After Control’s death, Smiley, with the help of the delightfully colorful Connie Sachs, head of Russian research, slowly and painstakingly tracks the mole through the records of intelligence operations. This procedure is hampered by the lack of cooperation from Alleline, whom the mole cleverly manipulates. Smiley learns more and more about the head of Moscow Centre, Karla, the man behind the mole, the then-unknown agent Smiley once had in his grasp. He discovers that the mole is Bill Haydon—the Circus’s golden boy, the lover of Ann Smiley, and the best friend of Jim Prideaux. (Haydon clearly suggests the infamous double agent Kim Philby; le Carré wrote the introduction to a 1968 study of Philby.) Before Haydon can be swapped to the Soviets, the shocked, disillusioned Prideaux kills him. Because Tinker, Tailor, Soldier, Spy centers on the quest for Karla’s mole, it more closely resembles traditional mystery fiction than any of le Carré’s other espionage novels.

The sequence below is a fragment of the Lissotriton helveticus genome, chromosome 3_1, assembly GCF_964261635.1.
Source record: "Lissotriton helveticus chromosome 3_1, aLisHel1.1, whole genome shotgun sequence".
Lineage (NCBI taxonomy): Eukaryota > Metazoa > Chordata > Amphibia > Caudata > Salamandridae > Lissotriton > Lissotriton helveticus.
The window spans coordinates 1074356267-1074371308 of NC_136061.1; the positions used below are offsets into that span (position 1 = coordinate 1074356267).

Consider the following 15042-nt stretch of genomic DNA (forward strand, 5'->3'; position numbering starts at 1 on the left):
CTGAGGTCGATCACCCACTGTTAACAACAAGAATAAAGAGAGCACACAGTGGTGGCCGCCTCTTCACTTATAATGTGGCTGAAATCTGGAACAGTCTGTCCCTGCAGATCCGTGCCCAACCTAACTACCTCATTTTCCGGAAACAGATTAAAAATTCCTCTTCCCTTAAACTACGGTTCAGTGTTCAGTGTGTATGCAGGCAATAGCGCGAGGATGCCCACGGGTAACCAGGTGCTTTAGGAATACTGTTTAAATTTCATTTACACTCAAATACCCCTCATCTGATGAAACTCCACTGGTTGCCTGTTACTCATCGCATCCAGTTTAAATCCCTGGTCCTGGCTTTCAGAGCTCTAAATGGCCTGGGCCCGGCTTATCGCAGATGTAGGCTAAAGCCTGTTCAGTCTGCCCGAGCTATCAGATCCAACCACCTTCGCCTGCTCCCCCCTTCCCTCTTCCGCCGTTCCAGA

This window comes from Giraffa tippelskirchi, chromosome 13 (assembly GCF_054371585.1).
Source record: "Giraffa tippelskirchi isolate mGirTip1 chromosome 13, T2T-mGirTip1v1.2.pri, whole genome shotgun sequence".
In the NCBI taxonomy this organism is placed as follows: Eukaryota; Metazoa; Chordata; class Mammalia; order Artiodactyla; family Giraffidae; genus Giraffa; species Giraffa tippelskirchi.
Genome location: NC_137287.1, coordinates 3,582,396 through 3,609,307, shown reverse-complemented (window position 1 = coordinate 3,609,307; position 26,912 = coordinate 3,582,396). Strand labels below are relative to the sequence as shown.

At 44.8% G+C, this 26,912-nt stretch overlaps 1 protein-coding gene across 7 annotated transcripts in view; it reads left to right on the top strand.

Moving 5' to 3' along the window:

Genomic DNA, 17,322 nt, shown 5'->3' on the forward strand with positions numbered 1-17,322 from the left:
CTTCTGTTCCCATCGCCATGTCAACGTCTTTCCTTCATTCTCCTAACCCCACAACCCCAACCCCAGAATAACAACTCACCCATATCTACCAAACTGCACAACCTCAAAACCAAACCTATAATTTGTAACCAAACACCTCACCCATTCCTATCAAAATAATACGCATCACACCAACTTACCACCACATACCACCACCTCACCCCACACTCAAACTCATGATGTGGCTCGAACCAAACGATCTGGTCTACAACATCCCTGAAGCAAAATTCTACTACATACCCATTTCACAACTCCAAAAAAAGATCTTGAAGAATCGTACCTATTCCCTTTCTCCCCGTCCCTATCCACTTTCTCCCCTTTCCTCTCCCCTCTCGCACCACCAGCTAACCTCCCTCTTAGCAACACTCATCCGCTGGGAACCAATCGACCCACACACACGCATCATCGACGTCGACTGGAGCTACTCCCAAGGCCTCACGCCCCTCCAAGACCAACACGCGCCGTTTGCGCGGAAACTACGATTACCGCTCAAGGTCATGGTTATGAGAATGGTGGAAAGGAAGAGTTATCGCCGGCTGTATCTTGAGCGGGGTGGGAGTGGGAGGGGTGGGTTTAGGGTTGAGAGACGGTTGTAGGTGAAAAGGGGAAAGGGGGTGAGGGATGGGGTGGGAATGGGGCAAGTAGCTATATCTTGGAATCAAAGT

The Honourable Schoolboy
The Honourable Schoolboy, which won the James Tait Black Memorial Prize and the Gold Dagger of the Crime Writers’ Association, focuses on Smiley’s efforts to restore the credibility of the Circus. Again with the help of Connie Sachs, he backtracks through the files to attempt to learn what information Haydon has covered up or destroyed, discovering that Karla has made large gold payments to a Hong Kong trust account. Smiley’s legman, Jerry Westerby, a dissolute, aristocratic journalist, goes to Hong Kong to help unravel the strands of the multilayered plot.